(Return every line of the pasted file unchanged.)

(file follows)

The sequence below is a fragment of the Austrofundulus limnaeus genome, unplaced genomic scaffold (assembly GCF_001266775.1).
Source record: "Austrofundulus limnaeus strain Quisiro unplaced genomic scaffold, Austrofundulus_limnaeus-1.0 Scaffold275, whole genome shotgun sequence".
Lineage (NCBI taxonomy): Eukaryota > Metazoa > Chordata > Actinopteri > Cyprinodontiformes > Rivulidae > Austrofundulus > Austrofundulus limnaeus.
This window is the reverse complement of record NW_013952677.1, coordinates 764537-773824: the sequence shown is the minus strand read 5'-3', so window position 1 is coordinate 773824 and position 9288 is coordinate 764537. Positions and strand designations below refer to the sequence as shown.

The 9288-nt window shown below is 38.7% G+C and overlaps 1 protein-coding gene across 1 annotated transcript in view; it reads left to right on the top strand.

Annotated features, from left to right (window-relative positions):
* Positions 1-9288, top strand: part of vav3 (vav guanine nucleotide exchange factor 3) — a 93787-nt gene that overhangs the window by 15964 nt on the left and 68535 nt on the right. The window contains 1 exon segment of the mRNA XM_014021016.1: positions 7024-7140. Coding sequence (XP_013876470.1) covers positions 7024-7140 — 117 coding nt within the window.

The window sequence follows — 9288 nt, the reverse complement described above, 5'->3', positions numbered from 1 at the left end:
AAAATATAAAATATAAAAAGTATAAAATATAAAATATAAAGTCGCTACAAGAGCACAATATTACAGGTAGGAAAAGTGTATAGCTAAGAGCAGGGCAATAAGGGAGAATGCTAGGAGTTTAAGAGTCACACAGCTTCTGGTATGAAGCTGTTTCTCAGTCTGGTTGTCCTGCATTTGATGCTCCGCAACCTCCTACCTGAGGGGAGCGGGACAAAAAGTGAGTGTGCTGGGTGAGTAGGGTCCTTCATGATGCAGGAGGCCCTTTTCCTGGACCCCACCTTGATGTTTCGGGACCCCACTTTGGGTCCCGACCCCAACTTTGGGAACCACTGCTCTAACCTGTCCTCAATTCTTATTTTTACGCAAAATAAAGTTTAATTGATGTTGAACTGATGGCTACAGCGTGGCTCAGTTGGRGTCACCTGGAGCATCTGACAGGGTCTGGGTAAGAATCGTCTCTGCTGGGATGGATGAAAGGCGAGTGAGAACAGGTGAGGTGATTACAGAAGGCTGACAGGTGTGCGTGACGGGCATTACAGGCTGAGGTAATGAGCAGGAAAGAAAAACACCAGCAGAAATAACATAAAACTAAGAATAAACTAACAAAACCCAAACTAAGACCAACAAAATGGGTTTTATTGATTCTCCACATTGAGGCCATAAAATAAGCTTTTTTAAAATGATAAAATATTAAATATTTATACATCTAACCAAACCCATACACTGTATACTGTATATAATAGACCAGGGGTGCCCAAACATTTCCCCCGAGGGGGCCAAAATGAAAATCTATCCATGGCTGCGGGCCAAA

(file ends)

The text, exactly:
The sequence below is a fragment of the Austrofundulus limnaeus genome, unplaced genomic scaffold (assembly GCF_001266775.1).
Source record: "Austrofundulus limnaeus strain Quisiro unplaced genomic scaffold, Austrofundulus_limnaeus-1.0 Scaffold275, whole genome shotgun sequence".
Lineage (NCBI taxonomy): Eukaryota > Metazoa > Chordata > Actinopteri > Cyprinodontiformes > Rivulidae > Austrofundulus > Austrofundulus limnaeus.
This window is the reverse complement of record NW_013952677.1, coordinates 764537-773824: the sequence shown is the minus strand read 5'-3', so window position 1 is coordinate 773824 and position 9288 is coordinate 764537. Positions and strand designations below refer to the sequence as shown.

The 9288-nt window shown below is 38.7% G+C and overlaps 1 protein-coding gene across 1 annotated transcript in view; it reads left to right on the top strand.

Annotated features, from left to right (window-relative positions):
* Positions 1-9288, top strand: part of vav3 (vav guanine nucleotide exchange factor 3) — a 93787-nt gene that overhangs the window by 15964 nt on the left and 68535 nt on the right. The window contains 1 exon segment of the mRNA XM_014021016.1: positions 7024-7140. Coding sequence (XP_013876470.1) covers positions 7024-7140 — 117 coding nt within the window.

The window sequence follows — 9288 nt, the reverse complement described above, 5'->3', positions numbered from 1 at the left end:
AAAATATAAAATATAAAAAGTATAAAATATAAAATATAAAGTCGCTACAAGAGCACAATATTACAGGTAGGAAAAGTGTATAGCTAAGAGCAGGGCAATAAGGGAGAATGCTAGGAGTTTAAGAGTCACACAGCTTCTGGTATGAAGCTGTTTCTCAGTCTGGTTGTCCTGCATTTGATGCTCCGCAACCTCCTACCTGAGGGGAGCGGGACAAAAAGTGAGTGTGCTGGGTGAGTAGGGTCCTTCATGATGCAGGAGGCCCTTTTCCTGGACCCCACCTTGATGTTTCGGGACCCCACTTTGGGTCCCGACCCCAACTTTGGGAACCACTGCTCTAACCTGTCCTCAATTCTTATTTTTACGCAAAATAAAGTTTAATTGATGTTGAACTGATGGCTACAGCGTGGCTCAGTTGGRGTCACCTGGAGCATCTGACAGGGTCTGGGTAAGAATCGTCTCTGCTGGGATGGATGAAAGGCGAGTGAGAACAGGTGAGGTGATTACAGAAGGCTGACAGGTGTGCGTGACGGGCATTACAGGCTGAGGTAATGAGCAGGAAAGAAAAACACCAGCAGAAATAACATAAAACTAAGAATAAACTAACAAAACCCAAACTAAGACCAACAAAATGGGTTTTATTGATTCTCCACATTGAGGCCATAAAATAAGCTTTTTTAAAATGATAAAATATTAAATATTTATACATCTAACCAAACCCATACACTGTATACTGTATATAATAGACCAGGGGTGCCCAAACATTTCCCCCGAGGGGGCCAAAATGAAAATCTATCCATGGCTGCGGGCCAAA